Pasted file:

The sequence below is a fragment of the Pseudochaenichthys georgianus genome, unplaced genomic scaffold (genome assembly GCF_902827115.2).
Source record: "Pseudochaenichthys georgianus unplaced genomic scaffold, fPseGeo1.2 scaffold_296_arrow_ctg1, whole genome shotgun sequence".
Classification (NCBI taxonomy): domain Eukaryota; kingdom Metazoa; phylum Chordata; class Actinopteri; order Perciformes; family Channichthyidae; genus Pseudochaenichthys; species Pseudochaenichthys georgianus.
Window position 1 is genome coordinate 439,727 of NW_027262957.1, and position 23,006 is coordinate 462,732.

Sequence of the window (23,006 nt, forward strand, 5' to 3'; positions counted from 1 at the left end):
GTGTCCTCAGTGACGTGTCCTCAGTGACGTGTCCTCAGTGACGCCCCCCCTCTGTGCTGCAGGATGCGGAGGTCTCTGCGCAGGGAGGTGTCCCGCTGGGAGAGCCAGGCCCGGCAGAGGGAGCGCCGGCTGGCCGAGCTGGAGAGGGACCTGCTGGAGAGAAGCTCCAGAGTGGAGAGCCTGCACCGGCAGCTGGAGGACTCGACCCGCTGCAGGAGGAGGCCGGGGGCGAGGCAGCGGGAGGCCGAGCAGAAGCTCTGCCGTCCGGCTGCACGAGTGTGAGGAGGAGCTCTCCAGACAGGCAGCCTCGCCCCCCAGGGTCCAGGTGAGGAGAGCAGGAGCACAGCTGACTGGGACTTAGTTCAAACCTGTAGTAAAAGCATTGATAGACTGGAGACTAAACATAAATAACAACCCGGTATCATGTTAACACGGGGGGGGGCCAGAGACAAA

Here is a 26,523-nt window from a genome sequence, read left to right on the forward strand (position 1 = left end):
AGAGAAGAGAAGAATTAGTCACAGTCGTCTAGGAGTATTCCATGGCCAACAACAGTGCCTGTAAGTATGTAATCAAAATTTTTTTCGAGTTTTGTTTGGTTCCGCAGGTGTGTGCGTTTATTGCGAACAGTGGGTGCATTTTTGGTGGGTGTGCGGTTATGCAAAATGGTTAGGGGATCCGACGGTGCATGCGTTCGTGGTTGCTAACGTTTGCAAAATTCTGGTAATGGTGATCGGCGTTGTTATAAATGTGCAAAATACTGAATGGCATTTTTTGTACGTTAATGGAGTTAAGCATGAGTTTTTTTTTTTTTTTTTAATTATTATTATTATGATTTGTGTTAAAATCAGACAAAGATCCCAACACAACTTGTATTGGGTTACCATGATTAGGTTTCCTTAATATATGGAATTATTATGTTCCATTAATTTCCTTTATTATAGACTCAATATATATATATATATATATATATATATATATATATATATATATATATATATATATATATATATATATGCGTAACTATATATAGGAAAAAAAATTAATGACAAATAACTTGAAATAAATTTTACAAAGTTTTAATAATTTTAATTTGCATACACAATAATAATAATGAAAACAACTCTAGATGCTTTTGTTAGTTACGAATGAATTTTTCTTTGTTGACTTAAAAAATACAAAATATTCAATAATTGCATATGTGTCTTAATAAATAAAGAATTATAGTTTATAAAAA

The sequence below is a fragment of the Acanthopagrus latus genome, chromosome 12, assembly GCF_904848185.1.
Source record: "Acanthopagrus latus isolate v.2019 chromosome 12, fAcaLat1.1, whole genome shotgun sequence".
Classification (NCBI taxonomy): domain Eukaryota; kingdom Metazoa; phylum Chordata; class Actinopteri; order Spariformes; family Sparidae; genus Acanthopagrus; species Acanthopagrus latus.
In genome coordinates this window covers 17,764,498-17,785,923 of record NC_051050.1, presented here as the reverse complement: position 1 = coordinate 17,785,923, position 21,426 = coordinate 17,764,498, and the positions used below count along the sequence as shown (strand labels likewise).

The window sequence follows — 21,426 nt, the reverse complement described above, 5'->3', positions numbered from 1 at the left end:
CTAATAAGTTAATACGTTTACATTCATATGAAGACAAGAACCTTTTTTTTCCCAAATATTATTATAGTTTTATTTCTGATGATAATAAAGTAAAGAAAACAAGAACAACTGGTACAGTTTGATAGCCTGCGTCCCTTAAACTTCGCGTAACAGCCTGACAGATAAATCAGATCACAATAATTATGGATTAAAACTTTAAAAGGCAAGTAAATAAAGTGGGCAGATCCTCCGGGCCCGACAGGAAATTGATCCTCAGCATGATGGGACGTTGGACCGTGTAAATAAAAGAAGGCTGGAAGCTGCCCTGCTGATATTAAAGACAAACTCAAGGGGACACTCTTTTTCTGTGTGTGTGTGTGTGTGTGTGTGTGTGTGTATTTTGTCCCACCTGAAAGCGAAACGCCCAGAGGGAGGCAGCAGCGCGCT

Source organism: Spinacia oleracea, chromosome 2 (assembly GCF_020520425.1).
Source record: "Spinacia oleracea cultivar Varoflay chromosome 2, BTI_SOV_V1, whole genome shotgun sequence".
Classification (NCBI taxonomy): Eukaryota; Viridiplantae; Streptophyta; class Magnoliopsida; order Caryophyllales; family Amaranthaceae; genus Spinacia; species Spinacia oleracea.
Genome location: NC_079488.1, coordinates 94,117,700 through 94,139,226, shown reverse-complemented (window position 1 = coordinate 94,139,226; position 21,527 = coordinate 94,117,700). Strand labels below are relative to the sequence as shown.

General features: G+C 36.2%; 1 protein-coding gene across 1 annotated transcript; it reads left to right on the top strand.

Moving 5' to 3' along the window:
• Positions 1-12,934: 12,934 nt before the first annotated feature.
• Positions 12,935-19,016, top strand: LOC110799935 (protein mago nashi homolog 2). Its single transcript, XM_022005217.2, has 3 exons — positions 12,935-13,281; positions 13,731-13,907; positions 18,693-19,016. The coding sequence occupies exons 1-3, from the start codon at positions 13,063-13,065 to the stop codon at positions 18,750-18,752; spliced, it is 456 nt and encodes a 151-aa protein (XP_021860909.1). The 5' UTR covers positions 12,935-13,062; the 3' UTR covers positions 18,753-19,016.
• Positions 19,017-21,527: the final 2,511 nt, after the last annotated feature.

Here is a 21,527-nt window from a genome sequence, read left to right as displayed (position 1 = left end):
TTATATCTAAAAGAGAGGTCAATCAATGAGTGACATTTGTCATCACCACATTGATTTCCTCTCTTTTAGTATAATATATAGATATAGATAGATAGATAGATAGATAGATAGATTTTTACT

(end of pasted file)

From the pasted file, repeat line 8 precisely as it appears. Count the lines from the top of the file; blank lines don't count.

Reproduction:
AGAGAAGAGAAGAATTAGTCACAGTCGTCTAGGAGTATTCCATGGCCAACAACAGTGCCTGTAAGTATGTAATCAAAATTTTTTTCGAGTTTTGTTTGGTTCCGCAGGTGTGTGCGTTTATTGCGAACAGTGGGTGCATTTTTGGTGGGTGTGCGGTTATGCAAAATGGTTAGGGGATCCGACGGTGCATGCGTTCGTGGTTGCTAACGTTTGCAAAATTCTGGTAATGGTGATCGGCGTTGTTATAAATGTGCAAAATACTGAATGGCATTTTTTGTACGTTAATGGAGTTAAGCATGAGTTTTTTTTTTTTTTTTTAATTATTATTATTATGATTTGTGTTAAAATCAGACAAAGATCCCAACACAACTTGTATTGGGTTACCATGATTAGGTTTCCTTAATATATGGAATTATTATGTTCCATTAATTTCCTTTATTATAGACTCAATATATATATATATATATATATATATATATATATATATATATATATATATATATATATATATATATATGCGTAACTATATATAGGAAAAAAAATTAATGACAAATAACTTGAAATAAATTTTACAAAGTTTTAATAATTTTAATTTGCATACACAATAATAATAATGAAAACAACTCTAGATGCTTTTGTTAGTTACGAATGAATTTTTCTTTGTTGACTTAAAAAATACAAAATATTCAATAATTGCATATGTGTCTTAATAAATAAAGAATTATAGTTTATAAAAA